Choli rollers: Aviva to settle charges in alleged church insurance scam

Insurer originally sought $2.1 million in case involving 131 parishioners; only two defendants left

May 25, 2012 @ 2:52 pm

By Darla Mercado

Aviva Life & Annuity Co. is settling charges against a group of insurance agents who allegedly sold coverage to some 131 church members under false pretenses.

The settlement notice, filed May 10 in the U.S. District Court for the Central District of California., suggests the insurer is a step closer to resolving a year-long court battle in a so-called charity-owned life insurance fraud.

The document does not detail the terms of the settlement between Aviva and the agents, nor does it reveal the rationale leading to this conclusion. It does state, however, that the claims will be dismissed against all but two of the defendants.

Aviva spokesman Steve Carlson said the company would not comment until all the terms are agreed to and finalized. The court has set a date of June 4 for a status conference regarding the dismissal.

In March 2011, Aviva brought charges against six insurance agents, alleging they sold life insurance coverage to parishioners at a Los Angeles church as part of a complicated scam.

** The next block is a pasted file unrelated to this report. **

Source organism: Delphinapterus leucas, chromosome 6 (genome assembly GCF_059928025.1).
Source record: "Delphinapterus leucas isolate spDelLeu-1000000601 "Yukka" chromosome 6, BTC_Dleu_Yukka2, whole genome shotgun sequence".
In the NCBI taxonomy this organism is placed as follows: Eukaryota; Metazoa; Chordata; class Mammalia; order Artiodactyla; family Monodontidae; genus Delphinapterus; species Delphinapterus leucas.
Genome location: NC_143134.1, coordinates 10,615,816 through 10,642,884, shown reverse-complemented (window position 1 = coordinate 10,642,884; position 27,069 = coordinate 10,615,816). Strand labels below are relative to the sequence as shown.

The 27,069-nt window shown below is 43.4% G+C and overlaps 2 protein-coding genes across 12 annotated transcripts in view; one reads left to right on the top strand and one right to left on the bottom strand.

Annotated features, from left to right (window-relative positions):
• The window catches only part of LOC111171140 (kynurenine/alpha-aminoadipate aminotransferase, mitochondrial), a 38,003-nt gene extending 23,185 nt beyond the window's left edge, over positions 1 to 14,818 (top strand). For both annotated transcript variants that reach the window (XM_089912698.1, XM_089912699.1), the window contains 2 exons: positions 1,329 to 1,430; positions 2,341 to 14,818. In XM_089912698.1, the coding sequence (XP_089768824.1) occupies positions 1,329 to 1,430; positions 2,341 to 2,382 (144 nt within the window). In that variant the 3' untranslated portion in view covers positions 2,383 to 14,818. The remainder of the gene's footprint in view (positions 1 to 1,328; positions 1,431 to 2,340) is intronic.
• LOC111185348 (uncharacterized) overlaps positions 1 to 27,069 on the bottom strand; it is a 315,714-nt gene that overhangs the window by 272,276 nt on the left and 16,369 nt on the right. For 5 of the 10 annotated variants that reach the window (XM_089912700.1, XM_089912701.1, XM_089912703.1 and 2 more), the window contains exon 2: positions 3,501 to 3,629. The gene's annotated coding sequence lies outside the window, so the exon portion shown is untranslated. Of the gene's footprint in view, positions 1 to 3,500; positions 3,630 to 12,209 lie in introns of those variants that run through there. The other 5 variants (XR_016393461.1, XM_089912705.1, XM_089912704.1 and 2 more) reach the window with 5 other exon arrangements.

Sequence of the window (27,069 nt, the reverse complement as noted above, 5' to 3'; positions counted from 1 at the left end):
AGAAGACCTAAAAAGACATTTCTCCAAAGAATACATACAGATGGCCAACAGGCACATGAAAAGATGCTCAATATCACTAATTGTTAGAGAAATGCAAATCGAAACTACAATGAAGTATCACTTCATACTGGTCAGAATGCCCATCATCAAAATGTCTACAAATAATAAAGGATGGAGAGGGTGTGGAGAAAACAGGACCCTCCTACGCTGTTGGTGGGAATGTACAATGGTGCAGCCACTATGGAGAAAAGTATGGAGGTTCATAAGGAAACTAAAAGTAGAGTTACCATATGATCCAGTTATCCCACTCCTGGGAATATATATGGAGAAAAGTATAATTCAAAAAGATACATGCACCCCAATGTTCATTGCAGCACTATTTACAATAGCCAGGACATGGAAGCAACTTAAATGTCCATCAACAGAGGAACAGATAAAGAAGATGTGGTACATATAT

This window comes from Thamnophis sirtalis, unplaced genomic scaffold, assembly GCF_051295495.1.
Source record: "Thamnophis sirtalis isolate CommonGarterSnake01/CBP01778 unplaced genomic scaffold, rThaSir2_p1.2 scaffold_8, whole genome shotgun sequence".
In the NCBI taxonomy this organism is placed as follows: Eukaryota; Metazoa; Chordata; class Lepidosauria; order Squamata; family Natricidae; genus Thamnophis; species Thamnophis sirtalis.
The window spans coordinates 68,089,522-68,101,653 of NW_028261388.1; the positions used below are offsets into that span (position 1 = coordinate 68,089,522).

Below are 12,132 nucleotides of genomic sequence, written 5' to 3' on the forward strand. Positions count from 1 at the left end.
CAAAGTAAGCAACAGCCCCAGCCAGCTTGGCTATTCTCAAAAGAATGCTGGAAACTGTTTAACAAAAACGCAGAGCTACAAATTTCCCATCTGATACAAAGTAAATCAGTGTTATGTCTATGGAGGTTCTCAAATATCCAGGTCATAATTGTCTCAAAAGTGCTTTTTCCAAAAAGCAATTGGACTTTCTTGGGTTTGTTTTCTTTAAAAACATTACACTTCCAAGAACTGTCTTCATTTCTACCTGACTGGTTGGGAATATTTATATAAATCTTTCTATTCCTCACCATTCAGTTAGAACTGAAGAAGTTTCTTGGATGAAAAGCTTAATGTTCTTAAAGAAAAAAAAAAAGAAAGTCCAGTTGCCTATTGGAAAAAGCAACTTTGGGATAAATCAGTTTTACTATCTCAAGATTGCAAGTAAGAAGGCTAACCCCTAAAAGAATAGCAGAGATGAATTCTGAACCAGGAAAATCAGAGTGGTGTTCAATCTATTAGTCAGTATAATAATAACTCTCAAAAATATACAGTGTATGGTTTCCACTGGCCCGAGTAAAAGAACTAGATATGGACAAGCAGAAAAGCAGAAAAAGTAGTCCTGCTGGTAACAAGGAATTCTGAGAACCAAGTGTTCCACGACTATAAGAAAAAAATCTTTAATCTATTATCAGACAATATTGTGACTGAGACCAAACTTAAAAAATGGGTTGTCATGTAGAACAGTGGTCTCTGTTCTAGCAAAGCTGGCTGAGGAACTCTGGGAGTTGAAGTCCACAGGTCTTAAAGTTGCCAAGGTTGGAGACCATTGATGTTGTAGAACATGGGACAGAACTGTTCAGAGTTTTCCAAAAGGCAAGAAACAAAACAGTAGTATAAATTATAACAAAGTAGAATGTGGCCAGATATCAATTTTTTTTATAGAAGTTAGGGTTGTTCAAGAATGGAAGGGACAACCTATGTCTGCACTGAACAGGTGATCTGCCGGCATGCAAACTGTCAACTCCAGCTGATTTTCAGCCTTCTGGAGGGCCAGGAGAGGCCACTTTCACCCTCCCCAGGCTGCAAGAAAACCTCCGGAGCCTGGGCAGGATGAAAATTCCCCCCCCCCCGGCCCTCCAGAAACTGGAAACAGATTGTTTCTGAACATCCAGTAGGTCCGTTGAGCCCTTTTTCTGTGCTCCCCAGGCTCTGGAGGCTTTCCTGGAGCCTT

Aviva argued that the insured people were told that the premiums would be paid by an outside party and their death benefits would be split among their beneficiaries, the church and the benefactor. That third party was later identified by one of the agents as Citadel Urban Development Foundation Inc., a nonprofit group that caters to inner-city churches.

The insurance applications did not indicate that a third party would be paying the premiums, Aviva said.

Aviva claimed it became suspicious in the fall of 2010 when it discovered that the insured people who bought the coverage had turned over the ownership of the policies to Wilshire Coast Consultants Inc. Wilshire, a named defendant, was the trustee over a group of irrevocable life insurance trusts, each of which owned an Aviva policy on one of the parishioners, according to the suit.

The carrier claimed that the agents violated their producer agreements and that Wilshire and the trusts had no insurable interest in the lives of the insured parishioners. Aviva also sued for $2.1 million.

Earlier this year, Aviva dropped charges against three of the agents: Napoleon Kinney, Candice Hobdy and Rene Williams. Ms. Williams and Ms. Hobdy previously provided testimony against defendants DesignLife Insurance Services LLC, Citadel and Richard C. Huitt, who allegedly solicited churchgoers to take part in the transactions.

The latest update in the case will drop charges against Cheralynne Bridgewater, Kazimir Patelski, Glenda Smith-Lee and DesignLife, leaving only Citadel and Mr. Huitt, the nonprofit's vice president of memberships, as defendants.

A contact number on Citadel's website did not work, and neither the group nor Mr. Huitt appears to have retained counsel.

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